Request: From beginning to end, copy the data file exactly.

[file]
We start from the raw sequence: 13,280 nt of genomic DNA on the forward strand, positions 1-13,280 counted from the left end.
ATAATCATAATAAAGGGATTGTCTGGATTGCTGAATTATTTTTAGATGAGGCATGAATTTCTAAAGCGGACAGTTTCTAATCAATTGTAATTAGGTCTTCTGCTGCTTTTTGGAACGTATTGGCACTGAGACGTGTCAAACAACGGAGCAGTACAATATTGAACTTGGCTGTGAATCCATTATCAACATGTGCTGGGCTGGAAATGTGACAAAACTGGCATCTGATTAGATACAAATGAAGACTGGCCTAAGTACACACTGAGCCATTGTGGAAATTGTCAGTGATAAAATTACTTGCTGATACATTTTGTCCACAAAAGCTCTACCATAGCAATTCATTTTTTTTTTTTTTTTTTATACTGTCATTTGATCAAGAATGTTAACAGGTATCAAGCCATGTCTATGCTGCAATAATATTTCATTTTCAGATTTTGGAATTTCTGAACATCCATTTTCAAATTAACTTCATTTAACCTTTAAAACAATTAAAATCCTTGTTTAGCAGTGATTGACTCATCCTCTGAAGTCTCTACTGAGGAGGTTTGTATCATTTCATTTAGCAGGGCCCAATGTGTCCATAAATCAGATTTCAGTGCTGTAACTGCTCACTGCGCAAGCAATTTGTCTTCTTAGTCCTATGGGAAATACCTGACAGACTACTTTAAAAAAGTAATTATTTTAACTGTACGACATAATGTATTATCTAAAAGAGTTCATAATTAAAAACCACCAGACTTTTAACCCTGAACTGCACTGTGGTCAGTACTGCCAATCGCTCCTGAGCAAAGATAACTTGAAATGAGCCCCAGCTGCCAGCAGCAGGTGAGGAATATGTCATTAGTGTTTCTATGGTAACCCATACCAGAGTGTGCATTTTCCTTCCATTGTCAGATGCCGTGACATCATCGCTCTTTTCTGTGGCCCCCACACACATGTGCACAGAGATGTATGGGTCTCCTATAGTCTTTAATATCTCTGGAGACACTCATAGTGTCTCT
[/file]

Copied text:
We start from the raw sequence: 13,280 nt of genomic DNA on the forward strand, positions 1-13,280 counted from the left end.
ATAATCATAATAAAGGGATTGTCTGGATTGCTGAATTATTTTTAGATGAGGCATGAATTTCTAAAGCGGACAGTTTCTAATCAATTGTAATTAGGTCTTCTGCTGCTTTTTGGAACGTATTGGCACTGAGACGTGTCAAACAACGGAGCAGTACAATATTGAACTTGGCTGTGAATCCATTATCAACATGTGCTGGGCTGGAAATGTGACAAAACTGGCATCTGATTAGATACAAATGAAGACTGGCCTAAGTACACACTGAGCCATTGTGGAAATTGTCAGTGATAAAATTACTTGCTGATACATTTTGTCCACAAAAGCTCTACCATAGCAATTCATTTTTTTTTTTTTTTTTTATACTGTCATTTGATCAAGAATGTTAACAGGTATCAAGCCATGTCTATGCTGCAATAATATTTCATTTTCAGATTTTGGAATTTCTGAACATCCATTTTCAAATTAACTTCATTTAACCTTTAAAACAATTAAAATCCTTGTTTAGCAGTGATTGACTCATCCTCTGAAGTCTCTACTGAGGAGGTTTGTATCATTTCATTTAGCAGGGCCCAATGTGTCCATAAATCAGATTTCAGTGCTGTAACTGCTCACTGCGCAAGCAATTTGTCTTCTTAGTCCTATGGGAAATACCTGACAGACTACTTTAAAAAAGTAATTATTTTAACTGTACGACATAATGTATTATCTAAAAGAGTTCATAATTAAAAACCACCAGACTTTTAACCCTGAACTGCACTGTGGTCAGTACTGCCAATCGCTCCTGAGCAAAGATAACTTGAAATGAGCCCCAGCTGCCAGCAGCAGGTGAGGAATATGTCATTAGTGTTTCTATGGTAACCCATACCAGAGTGTGCATTTTCCTTCCATTGTCAGATGCCGTGACATCATCGCTCTTTTCTGTGGCCCCCACACACATGTGCACAGAGATGTATGGGTCTCCTATAGTCTTTAATATCTCTGGAGACACTCATAGTGTCTCT